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Lack of action on COVID-19 putting workers at risk, CUPE demands province-wide mandatory masking policy

REGINA – CUPE Saskatchewan is deeply disappointed in the Sask Party government’s unwillingness to take immediate action to protect workers and families from the spread of COVID-19.

“The provincial government’s so-called ‘return to basics’ approach to COVID fails to implement even the most basic regulations to prevent the spread of the virus,” said Judy Henley, president of CUPE Saskatchewan. “Closing hookah bars and shutting down bars earlier will not do enough to curb the ballooning rates of infection.”

CUPE is also concerned that the province is only implementing mandatory masking for indoor public spaces in communities with a population of over 5,000 people.

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Regina mayoral candidate Sandra Masters campaigning on cuts

One candidate for Regina’s mayor, Sandra Masters, is campaigning on making sweeping broad-based cuts to our city’s operating budget that funds the delivery of public services and the jobs of civic workers delivering those services. Masters is one of nine candidates vying for the job of mayor in the upcoming election on November 9, which also includes incumbent mayor Michael Fougere.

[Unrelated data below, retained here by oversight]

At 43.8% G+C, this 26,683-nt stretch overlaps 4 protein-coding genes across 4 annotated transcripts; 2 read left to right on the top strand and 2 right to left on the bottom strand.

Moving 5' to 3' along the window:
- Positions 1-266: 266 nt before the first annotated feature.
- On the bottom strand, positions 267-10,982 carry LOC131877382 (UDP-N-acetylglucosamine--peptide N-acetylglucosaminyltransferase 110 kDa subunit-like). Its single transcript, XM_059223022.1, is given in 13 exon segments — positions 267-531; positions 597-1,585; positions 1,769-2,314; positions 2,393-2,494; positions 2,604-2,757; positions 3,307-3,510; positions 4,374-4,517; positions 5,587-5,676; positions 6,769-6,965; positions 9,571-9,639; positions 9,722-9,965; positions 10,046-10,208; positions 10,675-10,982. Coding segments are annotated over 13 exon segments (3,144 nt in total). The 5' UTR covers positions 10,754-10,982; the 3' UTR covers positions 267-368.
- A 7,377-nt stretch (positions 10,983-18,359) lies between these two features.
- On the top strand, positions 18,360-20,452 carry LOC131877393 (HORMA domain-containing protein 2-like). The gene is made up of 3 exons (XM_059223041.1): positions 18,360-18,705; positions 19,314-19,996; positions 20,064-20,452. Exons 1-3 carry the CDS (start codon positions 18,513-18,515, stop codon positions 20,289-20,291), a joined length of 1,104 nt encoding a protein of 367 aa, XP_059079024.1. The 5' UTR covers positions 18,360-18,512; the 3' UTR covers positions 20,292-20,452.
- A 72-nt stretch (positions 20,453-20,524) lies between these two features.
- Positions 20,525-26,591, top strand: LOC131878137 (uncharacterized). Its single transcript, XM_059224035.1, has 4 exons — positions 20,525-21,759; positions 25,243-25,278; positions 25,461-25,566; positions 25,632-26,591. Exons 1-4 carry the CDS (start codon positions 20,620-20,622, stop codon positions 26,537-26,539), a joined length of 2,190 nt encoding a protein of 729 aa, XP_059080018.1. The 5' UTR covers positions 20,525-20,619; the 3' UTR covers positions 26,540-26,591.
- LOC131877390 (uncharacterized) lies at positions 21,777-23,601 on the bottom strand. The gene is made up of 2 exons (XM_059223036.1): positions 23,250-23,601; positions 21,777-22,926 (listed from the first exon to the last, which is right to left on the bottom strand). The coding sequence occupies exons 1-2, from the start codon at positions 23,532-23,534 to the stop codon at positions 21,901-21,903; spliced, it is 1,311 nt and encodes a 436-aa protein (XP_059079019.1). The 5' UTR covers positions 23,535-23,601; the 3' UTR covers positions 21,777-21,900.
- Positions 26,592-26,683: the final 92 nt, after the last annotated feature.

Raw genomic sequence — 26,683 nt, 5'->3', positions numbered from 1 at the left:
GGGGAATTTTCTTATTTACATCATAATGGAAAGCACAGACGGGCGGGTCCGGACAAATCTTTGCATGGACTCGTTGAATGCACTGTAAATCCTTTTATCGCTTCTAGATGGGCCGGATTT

Master’s platform promises to: “Conduct an operations efficiency review within the first six months, and am committed to finding 15 % in savings from increased operational efficiencies.”

It’s a reckless cut that would undoubtedly put at risk the very services we rely on in Regina. To put the cut into perspective, a 15% reduction in city operations would mean approximately $70 million in cuts to Regina’s overall operational budget of over $472 million.

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Misleading claims of a gold-plated Saskatoon library reveals misguided platform of cuts by Norris

Far from offering fresh eyes and new perspective, Saskatoon mayoral candidate Rob Norris is campaigning on cuts to public services with misleading claims about the new central library planned to open in 2026.

In his platform, Norris pledges to: “Shelving Charlie Clark’s gold-plated $134 million downtown library.” Is the plan to build a new central library in Saskatoon really “gold-plated”? Not when you look at the business case and the facts.